23 NOVEMBER 1962, Page 62

Maudling's Balancing Act


DAVENPORT Of course this has to be kept in mind and the fact that Mr. Maudling has made a very cautious and correct approach to re-expansion shows that he is well aware of the risks. But I trust that he has dropped the old Treasury idea that the only solution to the payments problem is to damp down the home trade. The statistics simply do not support the official doctrine that the businessman sells more abroad when he can't sell so much at home. (Stagnation at home often forces a company to sell abroad at a loss but that does not lay the foundation of a healthy export trade.) Believing that Mr. Maudling has seen through all the dangerous nonsense of a stagnating home trade—his drastic purchase-tax cut on motor-cars from 45 per cent, to 25 per cent. shows that he believes in giving a home boost to our biggest export trade—I would guess that he is not worrying at the moment about the payments effects of re-expansion. He is taking it for granted that we will end the year with a reasonable payments surplus—thanks largely to the recovery in the oil company earn- ings in our 'invisible' account coming on top of a smaller 'visible' deficit—and he is betting on a further recovery in exports next year as a result of our improved competitive position. The latest news from America—indicating a post- ponement of the long-expected recession— gives Mr. Maudling a good chance of winning his re-expansion bet.

At this point I expect my correspondent will want to study the figures before he is convinced that the Chancellor is not taking too much of a risk. As regards visible trade, the October exports were a record, being 10 per cent. above the average for 1961 on a seasonally adjusted basis. For the first nine months exports had not fulfilled Mr. Lloyd's forecasts. They were only running about 3 per cent, higher than in 1961. Imports, however, were only 2 per cent. higher, so that the monthly crude trade gap (measuring imports c.i.f. and exports f.o.b.) averaged £45 million for the ten months. This will allow a reasonable surplus when translated into the bal- ance of payments table. Indeed, for the first half of the year the official figures gave a deficit of only £16 million on visible trade and a sur- plus of £112 million on 'invisibles' (an improve- ment, mainly through oil, of £57 million on 1961), leaving a final surplus of £96 million. Of course, re-expansion and stocking up at home will send up the import bill, but if the American market for our exports remains good, and our 'invisible'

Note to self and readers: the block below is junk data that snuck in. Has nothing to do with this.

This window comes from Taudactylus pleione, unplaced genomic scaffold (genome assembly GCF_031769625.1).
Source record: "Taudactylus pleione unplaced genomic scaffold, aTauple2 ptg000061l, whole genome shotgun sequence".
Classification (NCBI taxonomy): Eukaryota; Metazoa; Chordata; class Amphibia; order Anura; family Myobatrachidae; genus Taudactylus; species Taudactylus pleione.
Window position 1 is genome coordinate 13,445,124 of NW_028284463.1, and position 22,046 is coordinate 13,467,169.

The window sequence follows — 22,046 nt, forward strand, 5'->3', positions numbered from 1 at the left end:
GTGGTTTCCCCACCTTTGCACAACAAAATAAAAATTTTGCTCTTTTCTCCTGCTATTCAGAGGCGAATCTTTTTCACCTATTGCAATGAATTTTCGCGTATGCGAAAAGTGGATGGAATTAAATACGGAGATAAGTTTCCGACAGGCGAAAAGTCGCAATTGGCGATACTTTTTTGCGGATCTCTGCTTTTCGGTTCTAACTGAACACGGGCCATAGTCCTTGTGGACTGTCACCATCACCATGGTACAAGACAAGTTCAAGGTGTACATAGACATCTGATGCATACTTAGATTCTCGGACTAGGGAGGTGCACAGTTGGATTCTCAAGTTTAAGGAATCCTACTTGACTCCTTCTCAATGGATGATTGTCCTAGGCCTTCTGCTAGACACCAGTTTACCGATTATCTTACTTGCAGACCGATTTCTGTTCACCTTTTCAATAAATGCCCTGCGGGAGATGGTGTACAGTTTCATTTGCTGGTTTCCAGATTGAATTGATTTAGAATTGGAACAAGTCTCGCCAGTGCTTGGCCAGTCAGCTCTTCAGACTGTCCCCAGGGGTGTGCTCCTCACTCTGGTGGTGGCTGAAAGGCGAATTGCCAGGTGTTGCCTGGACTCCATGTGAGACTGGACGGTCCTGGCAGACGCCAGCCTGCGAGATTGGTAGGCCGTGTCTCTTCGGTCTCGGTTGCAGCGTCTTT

income continues to improve, as it should, we ought to secure a surplus of between £100 and £200 million next year even if the European boom falls off and our entry into the EEC is postponed until 1964. So let us look closely at the American position. The expectation of an American recession was based on the fact that industry was operating at only 83 per cent' ofcapacity and that the resulting squeeze on profits would cause businessmen to cut that capital spending next year. Up to the Cubaa crisis this seemed inevitable, for business desP011" dency was profound. But the brilliant handling of the Cuban crisis by President Kennedy bas had an electric effect upon business sentiment' Despondency has been replaced by confidence and there is little doubt that the next survey of business investment plans for 1963 will show an upsurge from the modest 3 per cent. increase forecast before the crisis broke. The chive IS to raise productivity through automation and even the depressed steel industry is planning to enlarge its investment by 13 per cent. in 1963. The Government has been quick to exploit this recovery of business confidence. It has been made clear in speeches by Mr. Dillon, the Secretary of the Treasury, and by Mr. Natter Heller, president of the Council of Economic Advisers, that in spite of the huge budget deficit expected in the current financial year (ending June, 1963) of around $7,800 million, the Govern- ment intends to go ahead with the substantial cuts in personal and corporate taxes which have been planned (the corporate tax rate to fall from 52 per cent. to 47 per cent.). Mr. Dillon said that they could not delay tax reform indefinitely in the hope that cuts would be met by savings in expenditure, but he added that this did net mean an endless succession of budget deficits, for the cuts and the reforms (limiting tax evasions) would generate surpluses as the economy approached full employment. Keynes could not have expressed it better. If Congress does not frustrate the Government this deficit spending augurs well for the economy. Indeed, with cur- rent stocks not high in relation to current sales, American business could pick up sharply in 1963 and put off its recession until 1964. If then, Mr. Maudling, in his great balancing of payments act keeps his eye fixed on the United States rather than on the conference rooms of Brussels, where rude and angry voices will be heard for many more moons, 1g he not behaving like a shrewd businessman? The American economy still accounts for per cent. of the free world industrial output. If we can now look more cheerfully on American prospects we can the more confidently go ahead with our own re-expansion. If the balance of pay- ments surplus temporarily runs down throng" stocking up we can look to the IMF for heir) up to over £500 million. What more does the Chancellor want? The reserves of the EEC? At the end of March the gold and foreign exchange reserves of the EEC came to $16,092 million and foreign liabilities to $3,874 million, leaving net total reserves of $12,217 million. But we can be sure that our European friends have no Wien tion of letting us dip into these for a 103.3. When it comes to hard money they are all strict members of the 'Paris Club' of the IMF arid t abide by its rules. No, Mr. Maudling must V alone—with the help of an American recovery ci But he can be sure that if he tears up the old Treasury policy of 'damping down' and leis. ex- pansion keep pace with the rise in produenv" our exporters will see him through.